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When Your Child Goes To The Hospital {a practical guide}

The Cummings Family had quite the week. I was sick Monday and Tuesday, Gavin and Madeline got sick on Thursday and Friday, and my mom, dad, sister and brother in-law have all com down with the same nasty stomach bug yesterday and today. Thankfully Cole is not sick, he has been protected by the Lord and the amazing breast milk.

Sweet Madeline did get sick on Thursday night, and she went downhill quick. It was amazing to see how fast her little body was taken over by illness. She had been sleeping a lot on Thursday so she went to bed a little bit later and didn’t have much of an appetite. I put her in bed at 7:00 and maybe 10 minutes later I heard her crying in her bed and when I went in I found that she had been sick all over her crib. We drew a bath, changed her sheets and within 5 minutes she was sick all over again. Being so little, she was unable to control where anything was going so we found that the best thing was to keep her on her hands and knees on her changing table on a beach towel so I could easily swap it out. By 7:45 she had been sick probably 5 times and was starting to look pale and really weak. We called the after hour care and were able to get her in at 8:30. My mom came and took Cole and I was able to take Mads (because Gavin was starting to get sick). From there they referred her to the ER and eventually she was admitted over night. This is my mom guide to the whole process, I am not a doctor or a medical professional, but this is the information that I have gleaned through this process that I hope to remember as long as I have kids in the home.

The experience wasn’t all bad. She was pleased to have a popsicle for the first time, juice and french fries for lunch. Thankfully she is on the mend and we are thankful for excellent medical care. You never need good insurance until you don’t have it.

When to call/what to look for:

-Crying with no tears

-Rapid fluid loss (either end)

-no interest in drinking

-dry skin or chapped lips

– listlessness (if they are a newborn or infant, laying with their arms and legs flat with no bend)

What to expect:

– When you go to the ER say right off the bat that you need an IV, she is dehydrated. The staff was able to help her more quickly and appreciated me knowing why I was there.

– The nurses might need to try a few times to find a vein, it is sad 🙁

– The hospital will have diapers and wipes

– They will probably use a catheter to get a urine sample

– They will have to take a rectal temperature

– They will take vitals often

– Needless to say, there is a lot of poking going on. They let me sit on the bed with her on my lap the whole time, that allowed me to hold her and help hold her arms.

– They should offer an anti nausea medicine, if not you can ask for it

– It will take a few hours to get labs back and fluids in, then you can ask for juice or a popsicle to help them get rehydrated.

What to take:

-insurance card

-soft blanket (it is comforting for them)

-a bottle or sippy cup that they like to use (they need to drink on their own to go home; they might not like the hospital issued cups)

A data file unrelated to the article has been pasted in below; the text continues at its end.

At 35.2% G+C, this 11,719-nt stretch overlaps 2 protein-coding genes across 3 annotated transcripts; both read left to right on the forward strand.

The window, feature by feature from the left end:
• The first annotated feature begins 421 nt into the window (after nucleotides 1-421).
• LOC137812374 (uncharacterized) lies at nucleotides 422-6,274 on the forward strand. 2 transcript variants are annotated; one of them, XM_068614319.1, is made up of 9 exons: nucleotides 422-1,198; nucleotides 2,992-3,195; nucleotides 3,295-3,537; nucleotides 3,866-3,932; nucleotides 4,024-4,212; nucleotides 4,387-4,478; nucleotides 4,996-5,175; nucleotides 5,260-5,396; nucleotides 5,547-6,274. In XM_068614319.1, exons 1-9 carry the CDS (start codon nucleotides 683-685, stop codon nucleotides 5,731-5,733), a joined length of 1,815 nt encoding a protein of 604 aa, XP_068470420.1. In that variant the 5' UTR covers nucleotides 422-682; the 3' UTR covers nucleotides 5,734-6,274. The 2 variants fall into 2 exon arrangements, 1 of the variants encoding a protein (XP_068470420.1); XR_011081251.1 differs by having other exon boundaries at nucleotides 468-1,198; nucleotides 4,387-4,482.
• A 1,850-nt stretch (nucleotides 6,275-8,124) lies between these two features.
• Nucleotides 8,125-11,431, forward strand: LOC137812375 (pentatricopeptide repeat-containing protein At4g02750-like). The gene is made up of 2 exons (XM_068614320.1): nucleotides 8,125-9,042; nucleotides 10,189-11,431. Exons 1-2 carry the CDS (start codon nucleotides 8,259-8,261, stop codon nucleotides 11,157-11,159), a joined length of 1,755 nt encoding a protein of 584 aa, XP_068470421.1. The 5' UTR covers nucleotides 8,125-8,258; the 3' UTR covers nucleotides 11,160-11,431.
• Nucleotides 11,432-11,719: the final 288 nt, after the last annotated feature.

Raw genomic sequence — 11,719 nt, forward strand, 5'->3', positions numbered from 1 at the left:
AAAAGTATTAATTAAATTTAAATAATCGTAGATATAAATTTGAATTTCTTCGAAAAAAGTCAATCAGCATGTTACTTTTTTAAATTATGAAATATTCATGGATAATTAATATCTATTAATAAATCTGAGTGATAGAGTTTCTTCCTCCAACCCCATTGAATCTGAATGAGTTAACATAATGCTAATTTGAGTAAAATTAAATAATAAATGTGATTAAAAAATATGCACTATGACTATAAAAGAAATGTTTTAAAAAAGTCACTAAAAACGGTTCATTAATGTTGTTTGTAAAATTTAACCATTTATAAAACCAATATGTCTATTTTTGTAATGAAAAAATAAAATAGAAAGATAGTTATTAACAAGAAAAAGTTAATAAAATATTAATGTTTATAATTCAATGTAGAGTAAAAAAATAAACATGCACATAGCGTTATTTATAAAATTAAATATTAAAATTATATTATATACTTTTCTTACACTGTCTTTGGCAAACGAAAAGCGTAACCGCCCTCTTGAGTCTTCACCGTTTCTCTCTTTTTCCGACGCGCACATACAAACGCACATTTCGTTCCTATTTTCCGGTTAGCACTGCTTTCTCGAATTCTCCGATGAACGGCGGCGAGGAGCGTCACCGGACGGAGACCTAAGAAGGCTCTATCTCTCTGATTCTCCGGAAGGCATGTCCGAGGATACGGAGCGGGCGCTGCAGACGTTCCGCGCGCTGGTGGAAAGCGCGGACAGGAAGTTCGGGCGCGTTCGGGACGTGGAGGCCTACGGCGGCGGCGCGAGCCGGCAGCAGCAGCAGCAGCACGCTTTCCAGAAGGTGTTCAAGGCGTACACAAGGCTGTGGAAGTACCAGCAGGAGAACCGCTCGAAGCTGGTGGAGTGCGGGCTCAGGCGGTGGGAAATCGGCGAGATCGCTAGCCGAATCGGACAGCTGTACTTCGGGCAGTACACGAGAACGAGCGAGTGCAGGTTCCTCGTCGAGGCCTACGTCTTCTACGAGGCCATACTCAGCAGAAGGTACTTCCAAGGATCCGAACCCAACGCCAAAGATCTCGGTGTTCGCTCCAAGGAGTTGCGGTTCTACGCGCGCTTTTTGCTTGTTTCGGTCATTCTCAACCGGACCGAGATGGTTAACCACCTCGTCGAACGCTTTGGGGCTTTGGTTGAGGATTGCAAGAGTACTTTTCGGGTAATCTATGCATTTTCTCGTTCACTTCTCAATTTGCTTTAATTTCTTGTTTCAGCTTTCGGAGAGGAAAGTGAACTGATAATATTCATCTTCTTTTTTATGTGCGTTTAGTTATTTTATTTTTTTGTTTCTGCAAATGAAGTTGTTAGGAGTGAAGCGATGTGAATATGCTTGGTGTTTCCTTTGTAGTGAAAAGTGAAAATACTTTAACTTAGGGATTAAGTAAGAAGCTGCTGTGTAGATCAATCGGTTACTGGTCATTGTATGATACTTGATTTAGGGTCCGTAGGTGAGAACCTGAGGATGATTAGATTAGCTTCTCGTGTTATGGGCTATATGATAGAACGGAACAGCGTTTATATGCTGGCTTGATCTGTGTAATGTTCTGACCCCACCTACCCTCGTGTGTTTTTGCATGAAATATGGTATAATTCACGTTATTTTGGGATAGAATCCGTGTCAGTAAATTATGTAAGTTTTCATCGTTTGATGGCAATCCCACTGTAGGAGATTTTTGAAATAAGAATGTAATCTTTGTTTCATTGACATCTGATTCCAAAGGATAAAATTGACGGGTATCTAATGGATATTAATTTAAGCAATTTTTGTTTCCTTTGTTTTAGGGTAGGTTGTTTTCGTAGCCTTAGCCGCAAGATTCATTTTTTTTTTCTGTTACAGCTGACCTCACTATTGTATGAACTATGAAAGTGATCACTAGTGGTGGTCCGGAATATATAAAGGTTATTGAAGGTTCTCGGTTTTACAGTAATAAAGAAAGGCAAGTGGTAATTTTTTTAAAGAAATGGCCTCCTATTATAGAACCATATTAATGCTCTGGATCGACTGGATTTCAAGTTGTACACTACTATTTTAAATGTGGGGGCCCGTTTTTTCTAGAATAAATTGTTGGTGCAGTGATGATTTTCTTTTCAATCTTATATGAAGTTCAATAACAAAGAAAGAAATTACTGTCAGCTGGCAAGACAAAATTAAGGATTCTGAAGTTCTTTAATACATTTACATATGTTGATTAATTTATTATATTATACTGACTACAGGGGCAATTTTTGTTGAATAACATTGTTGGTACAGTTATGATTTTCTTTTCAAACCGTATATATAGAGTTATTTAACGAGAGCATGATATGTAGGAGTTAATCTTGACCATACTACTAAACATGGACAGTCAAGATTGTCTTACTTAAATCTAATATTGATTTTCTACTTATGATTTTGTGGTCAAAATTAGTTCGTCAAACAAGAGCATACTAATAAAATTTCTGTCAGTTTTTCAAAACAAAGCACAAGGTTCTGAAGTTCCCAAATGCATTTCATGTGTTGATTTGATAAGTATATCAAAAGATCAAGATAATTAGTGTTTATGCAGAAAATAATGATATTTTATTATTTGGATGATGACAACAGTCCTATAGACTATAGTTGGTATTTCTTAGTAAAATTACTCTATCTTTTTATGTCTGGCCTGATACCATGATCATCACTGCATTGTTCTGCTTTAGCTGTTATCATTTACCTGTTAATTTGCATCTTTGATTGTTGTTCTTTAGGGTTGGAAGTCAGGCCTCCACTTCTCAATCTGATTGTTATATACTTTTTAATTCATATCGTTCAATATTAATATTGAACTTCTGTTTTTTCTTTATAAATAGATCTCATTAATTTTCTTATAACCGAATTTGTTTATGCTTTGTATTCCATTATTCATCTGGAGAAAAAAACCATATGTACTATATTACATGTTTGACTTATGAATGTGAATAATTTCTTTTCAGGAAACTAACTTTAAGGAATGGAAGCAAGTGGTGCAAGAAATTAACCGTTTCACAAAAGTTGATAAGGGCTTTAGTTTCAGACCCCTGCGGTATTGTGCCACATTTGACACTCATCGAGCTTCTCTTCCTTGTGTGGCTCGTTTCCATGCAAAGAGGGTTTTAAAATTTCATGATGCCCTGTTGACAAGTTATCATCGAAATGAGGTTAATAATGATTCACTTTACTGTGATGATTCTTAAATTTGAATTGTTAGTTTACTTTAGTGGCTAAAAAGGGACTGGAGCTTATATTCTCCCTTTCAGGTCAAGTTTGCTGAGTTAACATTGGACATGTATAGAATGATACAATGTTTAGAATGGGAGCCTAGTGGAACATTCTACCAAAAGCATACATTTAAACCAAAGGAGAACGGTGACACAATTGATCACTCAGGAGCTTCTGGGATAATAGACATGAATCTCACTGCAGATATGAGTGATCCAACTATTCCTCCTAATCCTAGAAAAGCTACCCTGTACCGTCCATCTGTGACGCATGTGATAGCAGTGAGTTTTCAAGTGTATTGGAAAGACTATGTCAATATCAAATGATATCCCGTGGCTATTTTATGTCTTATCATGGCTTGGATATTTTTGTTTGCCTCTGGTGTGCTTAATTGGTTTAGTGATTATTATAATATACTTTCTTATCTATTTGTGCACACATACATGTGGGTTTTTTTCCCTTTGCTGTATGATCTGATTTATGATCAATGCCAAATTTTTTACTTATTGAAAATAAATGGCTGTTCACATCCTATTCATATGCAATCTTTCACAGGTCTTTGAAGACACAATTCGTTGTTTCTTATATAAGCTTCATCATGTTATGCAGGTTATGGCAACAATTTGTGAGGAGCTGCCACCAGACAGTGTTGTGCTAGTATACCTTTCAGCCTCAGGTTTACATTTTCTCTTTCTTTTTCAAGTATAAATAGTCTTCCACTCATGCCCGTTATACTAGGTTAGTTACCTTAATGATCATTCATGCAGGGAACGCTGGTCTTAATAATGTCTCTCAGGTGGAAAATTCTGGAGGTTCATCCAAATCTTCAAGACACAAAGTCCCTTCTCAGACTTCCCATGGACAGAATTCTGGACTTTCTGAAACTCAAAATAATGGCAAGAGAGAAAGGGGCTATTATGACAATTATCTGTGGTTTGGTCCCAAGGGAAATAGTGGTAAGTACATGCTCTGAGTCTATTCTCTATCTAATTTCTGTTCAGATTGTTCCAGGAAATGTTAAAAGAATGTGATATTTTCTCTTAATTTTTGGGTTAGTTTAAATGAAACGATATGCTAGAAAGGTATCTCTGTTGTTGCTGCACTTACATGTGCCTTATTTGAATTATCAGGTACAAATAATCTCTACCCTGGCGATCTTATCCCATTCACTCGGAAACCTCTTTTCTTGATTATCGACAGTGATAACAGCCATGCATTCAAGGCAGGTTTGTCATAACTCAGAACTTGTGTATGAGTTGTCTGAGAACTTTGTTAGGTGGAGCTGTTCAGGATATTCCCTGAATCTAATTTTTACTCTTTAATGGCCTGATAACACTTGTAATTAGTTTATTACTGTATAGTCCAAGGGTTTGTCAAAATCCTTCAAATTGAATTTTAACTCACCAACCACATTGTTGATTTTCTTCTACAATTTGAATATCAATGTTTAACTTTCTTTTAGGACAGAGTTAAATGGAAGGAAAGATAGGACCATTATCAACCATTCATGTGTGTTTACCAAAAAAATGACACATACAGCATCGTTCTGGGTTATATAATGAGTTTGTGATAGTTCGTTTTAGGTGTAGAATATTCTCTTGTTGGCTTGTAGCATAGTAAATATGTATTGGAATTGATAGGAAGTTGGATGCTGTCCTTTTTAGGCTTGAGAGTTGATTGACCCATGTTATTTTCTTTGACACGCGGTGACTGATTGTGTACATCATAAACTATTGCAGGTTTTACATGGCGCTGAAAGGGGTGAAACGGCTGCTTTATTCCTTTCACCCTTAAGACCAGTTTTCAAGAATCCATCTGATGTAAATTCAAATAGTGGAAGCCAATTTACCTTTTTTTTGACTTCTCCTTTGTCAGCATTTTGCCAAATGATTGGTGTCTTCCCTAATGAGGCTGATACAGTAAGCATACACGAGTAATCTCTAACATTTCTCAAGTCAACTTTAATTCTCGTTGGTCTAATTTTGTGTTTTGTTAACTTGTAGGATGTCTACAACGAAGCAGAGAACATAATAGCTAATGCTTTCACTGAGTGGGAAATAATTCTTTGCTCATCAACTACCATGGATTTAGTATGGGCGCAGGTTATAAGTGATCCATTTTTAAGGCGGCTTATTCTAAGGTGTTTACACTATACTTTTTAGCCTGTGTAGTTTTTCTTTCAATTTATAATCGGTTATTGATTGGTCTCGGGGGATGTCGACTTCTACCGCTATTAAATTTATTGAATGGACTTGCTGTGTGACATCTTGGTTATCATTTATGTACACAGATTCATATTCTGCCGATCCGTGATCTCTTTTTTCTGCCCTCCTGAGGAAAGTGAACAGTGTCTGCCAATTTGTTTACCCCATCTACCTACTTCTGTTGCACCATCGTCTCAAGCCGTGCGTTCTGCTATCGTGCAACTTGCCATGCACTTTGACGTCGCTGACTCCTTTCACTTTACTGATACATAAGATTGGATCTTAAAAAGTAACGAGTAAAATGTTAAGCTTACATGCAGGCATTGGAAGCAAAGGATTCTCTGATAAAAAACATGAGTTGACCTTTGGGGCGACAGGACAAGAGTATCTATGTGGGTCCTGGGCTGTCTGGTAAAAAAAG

-phone charger

– clothes to take them home in (theirs will be covered in vomit or diarrhea) Mads had to go home in a hospital gown.

-Things for the mom (a clean shirt, toothbrush, dry shampoo, deodorant, etc)

Things to consider:

-It was hard to transport a toddler that is throwing up when you are by yourself! Putting her in the car, I realized she can’t hold a container and could potentially throw up everywhere! I put a towel all over here and put an empty wipes container in her lap. I only had to go right around the corner so I took a risk.

-If your child sucks their thumb, ask the nurse to avoid putting an IV on that arm if possible. Madeline ripped hers out because she couldn’t get to her thumb, which is really comforting to her. They also have a sleeve they can put over the IV spot which made it harder for her to get to.

– It was really nice to have her admitted because they were able to keep her hydrated. As soon as she had fluids she started coming back to life, she was still not feeling great, but it was nice to see her starting to act like herself. She wasn’t drinking so it was nice to know that she was getting the fluids that she needed and watch her oxygen levels and stuff like that. She was not able to rest at the hospital, so it was nice when we were able to get her home, she has slept a TON since she was brought home.

-Ask the hospital staff if they were able to contact your pediatrician and call them yourself just to be sure. There was a miscommunication and our pediatrician wasn’t called, we had called earlier, he was not pleased to say the least that the hospital hadn’t called to let him know she was admitted.

-If you are breastfeeding they will provide you with a pump and will store your milk for you.

-If your child doesn’t know how to drink from a straw, it would be good to have them practice. In the ER they only have straws and cups and they will ask them to drink… hard to do it they can’t drink from the straw. Madeline needs to up her skills :-/

– The hospital will provide a meal tray for parents, eat at your own risk. Most of it was fine, but there was one meal…

-When you get home have bland food on hand and lots of fluids. Madeline has had lots of bananas, canned pears, oatmeal, rice cereal, apple sauce, Pedialyte, chicken, noodles, etc.